As part of the body series (see part 1 body architect Lucy McRae post here), we move underneath the skin and get anatomical.
Inside Out exhibition at Natural History Museum in London just finished last week, it featured nearly 100 plastinate and capillary specimens, from goats to giraffes and octopuses to ostriches. Strip off the skin, you can see much more easily the complexity of life and the similarity/ difference among varied species.
In another side of the globe, there is a exhibition currently held in Chicago about female anatomy in art. Curated by Street Anatomy, the exhibition Objectify This explores the objectivity of female anatomy and the fine line between anatomy and eroticism. The curator Street Anatomy, a site founded by Vanessa Ruiz in 2007, records the increasingly widespread trend of using anatomy in contemporary art and pop culture. You could probably identity the hype of “fleshing out” what supposed to be contained inside. An prime example in fashion would be Rick Genest, the zombie boy who came into fashion scene more than a year ago.
The overexposed body doesn’t look scary to us, but it inspires a new kind of aesthetics that gives structural clarity. ATZtudio from Mexico developed a new architectural concept for a performing arts school based on vascular system. The main idea was to create space through density and interesting layering effect.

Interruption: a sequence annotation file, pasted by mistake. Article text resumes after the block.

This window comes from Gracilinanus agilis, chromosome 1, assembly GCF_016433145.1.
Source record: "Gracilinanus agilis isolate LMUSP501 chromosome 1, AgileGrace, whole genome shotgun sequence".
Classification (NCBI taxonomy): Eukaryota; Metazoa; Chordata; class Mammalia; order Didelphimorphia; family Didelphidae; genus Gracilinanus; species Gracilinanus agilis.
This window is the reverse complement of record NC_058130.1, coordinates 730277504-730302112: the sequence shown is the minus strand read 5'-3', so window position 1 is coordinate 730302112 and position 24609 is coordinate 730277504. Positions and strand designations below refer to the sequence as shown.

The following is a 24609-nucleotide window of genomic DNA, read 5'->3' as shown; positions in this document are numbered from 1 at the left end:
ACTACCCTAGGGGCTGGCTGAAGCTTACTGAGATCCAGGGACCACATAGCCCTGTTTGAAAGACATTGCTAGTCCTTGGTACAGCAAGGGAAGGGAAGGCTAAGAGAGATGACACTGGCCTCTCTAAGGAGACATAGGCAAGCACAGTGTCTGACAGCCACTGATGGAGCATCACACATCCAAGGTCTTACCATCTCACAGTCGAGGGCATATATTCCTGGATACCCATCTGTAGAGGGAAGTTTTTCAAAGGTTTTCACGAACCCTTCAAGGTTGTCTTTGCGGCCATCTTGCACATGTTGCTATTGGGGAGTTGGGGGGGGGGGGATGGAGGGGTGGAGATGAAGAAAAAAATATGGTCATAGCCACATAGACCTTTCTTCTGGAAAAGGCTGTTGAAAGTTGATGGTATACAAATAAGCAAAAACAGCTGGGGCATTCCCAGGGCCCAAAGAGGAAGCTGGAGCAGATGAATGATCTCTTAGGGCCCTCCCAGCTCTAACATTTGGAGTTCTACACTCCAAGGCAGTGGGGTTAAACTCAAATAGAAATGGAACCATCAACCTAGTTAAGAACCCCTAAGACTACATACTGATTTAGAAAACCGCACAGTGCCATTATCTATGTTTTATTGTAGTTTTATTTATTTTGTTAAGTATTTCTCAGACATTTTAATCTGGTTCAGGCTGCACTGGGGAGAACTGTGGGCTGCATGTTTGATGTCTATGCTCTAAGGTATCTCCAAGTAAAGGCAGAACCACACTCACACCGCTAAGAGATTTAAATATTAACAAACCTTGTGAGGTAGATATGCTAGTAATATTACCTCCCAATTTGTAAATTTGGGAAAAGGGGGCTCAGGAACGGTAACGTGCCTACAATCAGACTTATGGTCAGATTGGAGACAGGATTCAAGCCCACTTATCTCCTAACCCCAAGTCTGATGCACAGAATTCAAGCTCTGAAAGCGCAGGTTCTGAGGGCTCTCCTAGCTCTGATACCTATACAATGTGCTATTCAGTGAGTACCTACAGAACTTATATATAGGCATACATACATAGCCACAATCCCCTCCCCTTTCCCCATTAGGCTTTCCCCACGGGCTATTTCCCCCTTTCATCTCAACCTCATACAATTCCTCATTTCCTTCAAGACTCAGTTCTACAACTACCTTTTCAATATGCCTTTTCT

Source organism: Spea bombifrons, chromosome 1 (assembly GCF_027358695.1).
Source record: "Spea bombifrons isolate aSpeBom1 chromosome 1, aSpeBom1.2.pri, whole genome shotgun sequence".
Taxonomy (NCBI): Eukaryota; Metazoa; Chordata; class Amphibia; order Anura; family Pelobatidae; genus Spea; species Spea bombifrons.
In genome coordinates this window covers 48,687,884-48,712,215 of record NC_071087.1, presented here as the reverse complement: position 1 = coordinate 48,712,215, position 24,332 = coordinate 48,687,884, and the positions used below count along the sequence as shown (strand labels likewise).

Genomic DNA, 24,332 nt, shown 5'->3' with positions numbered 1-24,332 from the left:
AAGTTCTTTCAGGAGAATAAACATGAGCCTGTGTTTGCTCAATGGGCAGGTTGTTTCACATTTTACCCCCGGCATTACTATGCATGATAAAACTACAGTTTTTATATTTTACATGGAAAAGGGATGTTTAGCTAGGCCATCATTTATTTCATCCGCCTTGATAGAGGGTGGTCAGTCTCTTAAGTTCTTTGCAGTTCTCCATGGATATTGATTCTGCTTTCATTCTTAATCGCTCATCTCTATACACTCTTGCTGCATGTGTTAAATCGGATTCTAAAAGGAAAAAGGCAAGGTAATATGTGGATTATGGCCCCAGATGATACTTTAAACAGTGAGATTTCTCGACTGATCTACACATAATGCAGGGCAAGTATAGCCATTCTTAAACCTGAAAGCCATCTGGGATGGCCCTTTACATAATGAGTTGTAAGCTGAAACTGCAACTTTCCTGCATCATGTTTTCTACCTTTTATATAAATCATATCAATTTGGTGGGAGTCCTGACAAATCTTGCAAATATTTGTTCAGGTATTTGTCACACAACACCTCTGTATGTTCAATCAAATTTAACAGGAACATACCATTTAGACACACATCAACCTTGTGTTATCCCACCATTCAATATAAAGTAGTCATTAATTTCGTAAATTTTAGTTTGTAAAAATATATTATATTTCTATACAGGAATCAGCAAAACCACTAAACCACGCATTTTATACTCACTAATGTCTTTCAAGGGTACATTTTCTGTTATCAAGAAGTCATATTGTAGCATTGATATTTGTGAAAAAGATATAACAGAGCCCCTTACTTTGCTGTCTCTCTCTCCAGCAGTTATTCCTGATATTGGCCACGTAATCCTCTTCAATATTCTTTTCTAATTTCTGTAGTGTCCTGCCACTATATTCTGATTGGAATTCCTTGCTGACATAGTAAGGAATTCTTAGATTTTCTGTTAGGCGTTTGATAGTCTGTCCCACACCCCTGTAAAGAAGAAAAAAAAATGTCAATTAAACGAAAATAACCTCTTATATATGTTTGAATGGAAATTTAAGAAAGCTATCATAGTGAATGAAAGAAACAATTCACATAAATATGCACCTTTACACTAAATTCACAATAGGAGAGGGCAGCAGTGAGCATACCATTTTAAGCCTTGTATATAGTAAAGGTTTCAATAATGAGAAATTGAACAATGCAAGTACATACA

Back to London, it would be interesting to mention that parallel to the Inside Out exhibition, there is another Da Vinci-related anatomy exhibition at the Queen’s Gallery in Buckingham Palace. The renaissance man has multiple interests, and one of them is to understand human anatomy. This exhibition is the largest ever of Leonardo da Vinci’s studies of the human body.
Is the trend of “inside out” harking back to the renaissance interest? Or maybe it’s an idea to see through the increasingly similar manmade outer shell, and get to the core to recognize the uniqueness and complexity of flesh and blood.